A great deal of attention and analysis may be needed to estimate impervious parameter values. Parking lots, roads, sidewalks, and building roofs can direct storm water directly to the stream network via storm drains, gullies, and ditches. However, in some cases this runoff may be directed to detention ponds that are used to promote soil infiltration and recharge. Runoff from some roads, driveways, sidewalks, patios, and roofs may drain to adjacent grassy or forested areas and infiltrate instead of flowing directly to the stream network. Additionally, storm water on compacted soils and rock outcrops may drain directly to the stream network and/or infiltrate. There are many factors to determine the fraction and water-holding capacities of impervious areas that is effective.

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This slide shows the primary parameters that control surface-depression computations. There are several other parameters, listed at the bottom of the table, that generally are less sensitive than the ones defined. The most sensitive parameter is the surface-depression storage fraction, dprst_frac. <pause>

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This slide shows components for soil infiltration computations. The amount of infiltration is the sum of throughfall, cascading Hortonian runoff and a portion of snowmelt minus pervious Hortonian runoff minus direct recharge. Infiltration is limited by the unsatisfied capillary reservoir storage and is for the pervious fraction.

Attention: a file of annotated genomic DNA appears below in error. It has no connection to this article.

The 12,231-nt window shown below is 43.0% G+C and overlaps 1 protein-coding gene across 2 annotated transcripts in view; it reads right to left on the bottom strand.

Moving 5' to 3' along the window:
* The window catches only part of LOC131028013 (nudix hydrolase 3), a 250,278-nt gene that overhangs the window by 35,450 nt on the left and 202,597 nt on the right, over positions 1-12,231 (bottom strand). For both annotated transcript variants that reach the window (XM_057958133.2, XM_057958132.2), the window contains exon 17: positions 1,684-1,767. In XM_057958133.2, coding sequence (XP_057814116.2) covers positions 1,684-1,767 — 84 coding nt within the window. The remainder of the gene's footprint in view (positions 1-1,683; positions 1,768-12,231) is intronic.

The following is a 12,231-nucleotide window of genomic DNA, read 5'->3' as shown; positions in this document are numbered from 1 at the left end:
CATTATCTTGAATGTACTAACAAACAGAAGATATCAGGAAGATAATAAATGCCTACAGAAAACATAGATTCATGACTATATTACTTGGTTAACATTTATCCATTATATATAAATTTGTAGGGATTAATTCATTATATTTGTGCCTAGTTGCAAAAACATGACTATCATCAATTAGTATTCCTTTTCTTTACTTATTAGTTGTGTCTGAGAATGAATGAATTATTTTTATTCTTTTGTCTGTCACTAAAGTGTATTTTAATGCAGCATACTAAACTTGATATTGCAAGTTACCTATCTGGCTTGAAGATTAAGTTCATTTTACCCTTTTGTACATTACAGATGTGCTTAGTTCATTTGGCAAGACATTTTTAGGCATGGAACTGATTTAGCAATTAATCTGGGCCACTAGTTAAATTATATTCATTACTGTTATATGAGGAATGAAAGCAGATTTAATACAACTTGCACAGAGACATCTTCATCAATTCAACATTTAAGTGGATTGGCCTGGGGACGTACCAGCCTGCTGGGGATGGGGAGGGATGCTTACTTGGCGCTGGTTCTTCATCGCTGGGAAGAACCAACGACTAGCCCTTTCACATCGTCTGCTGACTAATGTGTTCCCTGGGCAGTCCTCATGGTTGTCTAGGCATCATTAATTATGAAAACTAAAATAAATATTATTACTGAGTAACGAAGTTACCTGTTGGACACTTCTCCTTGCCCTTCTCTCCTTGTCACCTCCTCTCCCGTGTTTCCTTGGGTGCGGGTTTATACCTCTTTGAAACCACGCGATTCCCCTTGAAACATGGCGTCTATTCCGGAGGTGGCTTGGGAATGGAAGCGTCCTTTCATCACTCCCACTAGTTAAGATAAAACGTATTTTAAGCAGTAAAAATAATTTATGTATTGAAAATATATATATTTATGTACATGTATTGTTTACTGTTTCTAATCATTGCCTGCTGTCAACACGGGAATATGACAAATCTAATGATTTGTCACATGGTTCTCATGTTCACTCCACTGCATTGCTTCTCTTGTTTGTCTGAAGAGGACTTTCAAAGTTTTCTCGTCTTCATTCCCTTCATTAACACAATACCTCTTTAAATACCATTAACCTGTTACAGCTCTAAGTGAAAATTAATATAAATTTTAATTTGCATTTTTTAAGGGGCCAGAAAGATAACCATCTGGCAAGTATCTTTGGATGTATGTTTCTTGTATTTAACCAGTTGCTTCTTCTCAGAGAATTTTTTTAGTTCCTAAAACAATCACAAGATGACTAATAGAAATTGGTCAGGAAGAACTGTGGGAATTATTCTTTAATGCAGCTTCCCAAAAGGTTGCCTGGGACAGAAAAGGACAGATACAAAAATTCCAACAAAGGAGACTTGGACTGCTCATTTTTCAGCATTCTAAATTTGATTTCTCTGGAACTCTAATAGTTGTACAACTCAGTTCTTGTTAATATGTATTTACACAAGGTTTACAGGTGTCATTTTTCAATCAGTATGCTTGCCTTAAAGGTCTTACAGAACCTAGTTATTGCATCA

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This slide shows components for the impervious fraction computations. The amount of impervious Hortonian Runoff is the antecedent storage plus the maximum available water minus the maximum storage capacity, specified by parameter imperv_stor_max. Evaporation is limited by the fraction of each HRU that is snow free. Water evaporates at the potential ET rate and is limited to the amount of unsatisfied potentially ET, which equals the potential ET minus evaporation from the canopy and sublimation from the snowpack.

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See the PRMS-IV manual for a more detailed explanation of the surface runoff modules, which can be downloaded from this webpage. Be sure to download the Changes in the specification of user inputs document, which provides updated tables. Table 2 contains descriptions of available modules. Table 1-2 contains descriptions to the parameters that can be specified in the Control File. Table 1-3 contains descriptions of the parameters that can be specified in the Parameter File. Table 1-5 contains descriptions of all variables that can be written to the various output files. The FAQ tab can be very helpful as it provides common questions with answers that users have submitted to the MoWS group over the years. If you have questions about the surface runoff module or need help for other issues related to PRMS you can click on the Help tab and fill out the contact form.